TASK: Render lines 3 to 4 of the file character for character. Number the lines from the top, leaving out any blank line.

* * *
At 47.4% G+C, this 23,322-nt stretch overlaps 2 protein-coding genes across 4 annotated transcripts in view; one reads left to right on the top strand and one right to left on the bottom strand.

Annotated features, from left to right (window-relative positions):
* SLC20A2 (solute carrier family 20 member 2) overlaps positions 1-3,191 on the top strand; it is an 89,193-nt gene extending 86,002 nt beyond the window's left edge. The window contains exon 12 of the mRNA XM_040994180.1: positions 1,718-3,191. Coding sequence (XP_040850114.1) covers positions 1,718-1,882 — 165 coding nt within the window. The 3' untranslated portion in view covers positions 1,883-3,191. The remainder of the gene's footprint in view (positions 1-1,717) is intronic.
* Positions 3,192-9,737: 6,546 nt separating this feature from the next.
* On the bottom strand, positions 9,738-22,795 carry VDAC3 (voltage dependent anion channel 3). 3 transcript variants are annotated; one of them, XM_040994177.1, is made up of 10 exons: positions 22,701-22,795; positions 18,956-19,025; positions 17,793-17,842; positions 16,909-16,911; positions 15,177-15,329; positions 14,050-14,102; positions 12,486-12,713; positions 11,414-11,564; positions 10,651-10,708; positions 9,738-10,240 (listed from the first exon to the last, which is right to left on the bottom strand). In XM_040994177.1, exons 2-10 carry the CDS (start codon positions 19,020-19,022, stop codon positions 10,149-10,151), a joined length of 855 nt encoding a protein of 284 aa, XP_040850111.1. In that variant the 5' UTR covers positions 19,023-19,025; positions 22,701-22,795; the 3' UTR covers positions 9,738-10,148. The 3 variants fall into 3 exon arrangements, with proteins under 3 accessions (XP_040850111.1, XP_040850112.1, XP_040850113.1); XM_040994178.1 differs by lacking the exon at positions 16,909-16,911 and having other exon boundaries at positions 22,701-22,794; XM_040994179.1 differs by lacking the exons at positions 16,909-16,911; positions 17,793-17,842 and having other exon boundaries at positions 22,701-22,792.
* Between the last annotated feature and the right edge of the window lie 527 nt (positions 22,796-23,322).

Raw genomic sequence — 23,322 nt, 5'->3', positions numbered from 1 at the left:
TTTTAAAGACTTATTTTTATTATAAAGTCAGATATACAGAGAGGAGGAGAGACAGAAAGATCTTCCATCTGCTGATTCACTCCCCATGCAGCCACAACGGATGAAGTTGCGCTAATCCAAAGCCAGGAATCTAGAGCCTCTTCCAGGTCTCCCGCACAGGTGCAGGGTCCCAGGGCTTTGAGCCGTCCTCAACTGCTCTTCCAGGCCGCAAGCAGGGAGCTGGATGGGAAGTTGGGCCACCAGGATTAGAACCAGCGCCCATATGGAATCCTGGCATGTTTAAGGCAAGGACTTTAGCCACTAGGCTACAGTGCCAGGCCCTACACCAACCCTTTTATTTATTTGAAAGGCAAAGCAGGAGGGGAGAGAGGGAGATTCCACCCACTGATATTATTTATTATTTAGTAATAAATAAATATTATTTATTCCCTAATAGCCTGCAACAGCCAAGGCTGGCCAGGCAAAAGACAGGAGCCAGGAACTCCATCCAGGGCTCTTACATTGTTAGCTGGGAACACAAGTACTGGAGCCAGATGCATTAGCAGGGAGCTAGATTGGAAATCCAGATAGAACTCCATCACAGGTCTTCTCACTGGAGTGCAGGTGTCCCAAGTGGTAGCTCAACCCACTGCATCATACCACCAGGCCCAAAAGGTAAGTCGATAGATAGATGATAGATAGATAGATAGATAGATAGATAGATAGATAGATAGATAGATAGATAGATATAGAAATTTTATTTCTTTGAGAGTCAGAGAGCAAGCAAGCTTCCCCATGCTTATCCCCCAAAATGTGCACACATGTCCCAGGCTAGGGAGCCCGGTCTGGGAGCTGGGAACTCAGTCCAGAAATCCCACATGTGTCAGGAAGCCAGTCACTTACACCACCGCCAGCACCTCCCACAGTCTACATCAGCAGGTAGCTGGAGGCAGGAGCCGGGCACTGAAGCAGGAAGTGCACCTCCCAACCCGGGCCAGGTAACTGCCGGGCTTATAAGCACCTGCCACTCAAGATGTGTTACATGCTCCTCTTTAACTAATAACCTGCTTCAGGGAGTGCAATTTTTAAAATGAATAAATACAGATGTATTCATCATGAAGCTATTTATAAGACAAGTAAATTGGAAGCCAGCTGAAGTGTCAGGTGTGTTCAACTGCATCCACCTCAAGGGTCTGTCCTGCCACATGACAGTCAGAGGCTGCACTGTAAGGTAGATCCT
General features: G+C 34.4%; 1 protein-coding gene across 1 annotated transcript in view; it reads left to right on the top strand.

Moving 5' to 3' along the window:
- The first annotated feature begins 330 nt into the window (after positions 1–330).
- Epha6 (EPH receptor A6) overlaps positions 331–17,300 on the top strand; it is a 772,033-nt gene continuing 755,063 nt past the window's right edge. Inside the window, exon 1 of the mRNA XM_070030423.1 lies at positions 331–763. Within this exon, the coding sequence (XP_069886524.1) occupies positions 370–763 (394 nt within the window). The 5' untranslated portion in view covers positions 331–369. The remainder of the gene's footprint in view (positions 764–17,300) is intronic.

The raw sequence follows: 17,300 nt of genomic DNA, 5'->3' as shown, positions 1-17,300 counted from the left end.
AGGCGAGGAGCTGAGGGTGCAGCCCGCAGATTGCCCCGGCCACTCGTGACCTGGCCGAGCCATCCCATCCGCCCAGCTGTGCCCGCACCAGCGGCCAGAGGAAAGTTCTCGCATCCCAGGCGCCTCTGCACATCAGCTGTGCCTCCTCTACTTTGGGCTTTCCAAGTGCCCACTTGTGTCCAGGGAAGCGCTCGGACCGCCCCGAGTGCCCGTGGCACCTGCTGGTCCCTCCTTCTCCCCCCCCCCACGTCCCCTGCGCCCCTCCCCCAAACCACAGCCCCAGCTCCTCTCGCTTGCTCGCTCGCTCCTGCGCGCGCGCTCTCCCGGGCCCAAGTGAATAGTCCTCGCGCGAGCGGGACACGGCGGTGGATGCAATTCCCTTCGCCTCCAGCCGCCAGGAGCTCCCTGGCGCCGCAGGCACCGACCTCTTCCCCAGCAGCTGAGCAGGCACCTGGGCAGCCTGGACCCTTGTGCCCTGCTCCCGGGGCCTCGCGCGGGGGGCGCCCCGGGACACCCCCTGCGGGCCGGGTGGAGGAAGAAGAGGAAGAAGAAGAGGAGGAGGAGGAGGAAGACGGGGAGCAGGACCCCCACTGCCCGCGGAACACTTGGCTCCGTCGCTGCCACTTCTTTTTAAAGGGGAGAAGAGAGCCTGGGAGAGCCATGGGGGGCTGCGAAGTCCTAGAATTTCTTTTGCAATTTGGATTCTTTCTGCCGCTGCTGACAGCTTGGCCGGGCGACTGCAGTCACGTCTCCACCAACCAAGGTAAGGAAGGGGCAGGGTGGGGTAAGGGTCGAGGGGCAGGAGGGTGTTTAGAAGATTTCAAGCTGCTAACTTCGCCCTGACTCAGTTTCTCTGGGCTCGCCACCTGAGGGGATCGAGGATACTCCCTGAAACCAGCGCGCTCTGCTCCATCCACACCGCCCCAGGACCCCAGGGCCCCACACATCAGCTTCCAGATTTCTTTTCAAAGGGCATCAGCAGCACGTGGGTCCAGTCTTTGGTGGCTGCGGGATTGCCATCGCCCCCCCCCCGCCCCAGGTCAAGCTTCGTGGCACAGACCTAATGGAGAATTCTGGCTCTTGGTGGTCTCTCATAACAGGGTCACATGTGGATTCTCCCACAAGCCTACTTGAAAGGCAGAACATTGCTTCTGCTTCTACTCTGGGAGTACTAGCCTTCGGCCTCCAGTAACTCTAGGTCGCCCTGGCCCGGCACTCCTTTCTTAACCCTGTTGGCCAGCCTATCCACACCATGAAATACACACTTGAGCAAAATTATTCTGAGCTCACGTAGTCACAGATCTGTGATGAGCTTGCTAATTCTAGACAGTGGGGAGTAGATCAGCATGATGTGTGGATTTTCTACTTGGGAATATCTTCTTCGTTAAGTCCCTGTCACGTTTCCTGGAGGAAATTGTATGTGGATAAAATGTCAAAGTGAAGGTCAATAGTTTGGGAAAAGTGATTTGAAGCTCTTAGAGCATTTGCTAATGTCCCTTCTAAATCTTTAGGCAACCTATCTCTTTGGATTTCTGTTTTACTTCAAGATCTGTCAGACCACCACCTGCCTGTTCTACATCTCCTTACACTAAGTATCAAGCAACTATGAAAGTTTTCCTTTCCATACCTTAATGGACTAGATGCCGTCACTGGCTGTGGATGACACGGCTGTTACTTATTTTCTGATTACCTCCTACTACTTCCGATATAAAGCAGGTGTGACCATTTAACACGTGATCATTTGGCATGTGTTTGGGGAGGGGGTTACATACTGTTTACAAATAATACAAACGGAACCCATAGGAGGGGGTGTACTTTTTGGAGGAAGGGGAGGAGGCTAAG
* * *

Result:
* SLC20A2 (solute carrier family 20 member 2) overlaps positions 1-3,191 on the top strand; it is an 89,193-nt gene extending 86,002 nt beyond the window's left edge. The window contains exon 12 of the mRNA XM_040994180.1: positions 1,718-3,191. Coding sequence (XP_040850114.1) covers positions 1,718-1,882 — 165 coding nt within the window. The 3' untranslated portion in view covers positions 1,883-3,191. The remainder of the gene's footprint in view (positions 1-1,717) is intronic.
* Positions 3,192-9,737: 6,546 nt separating this feature from the next.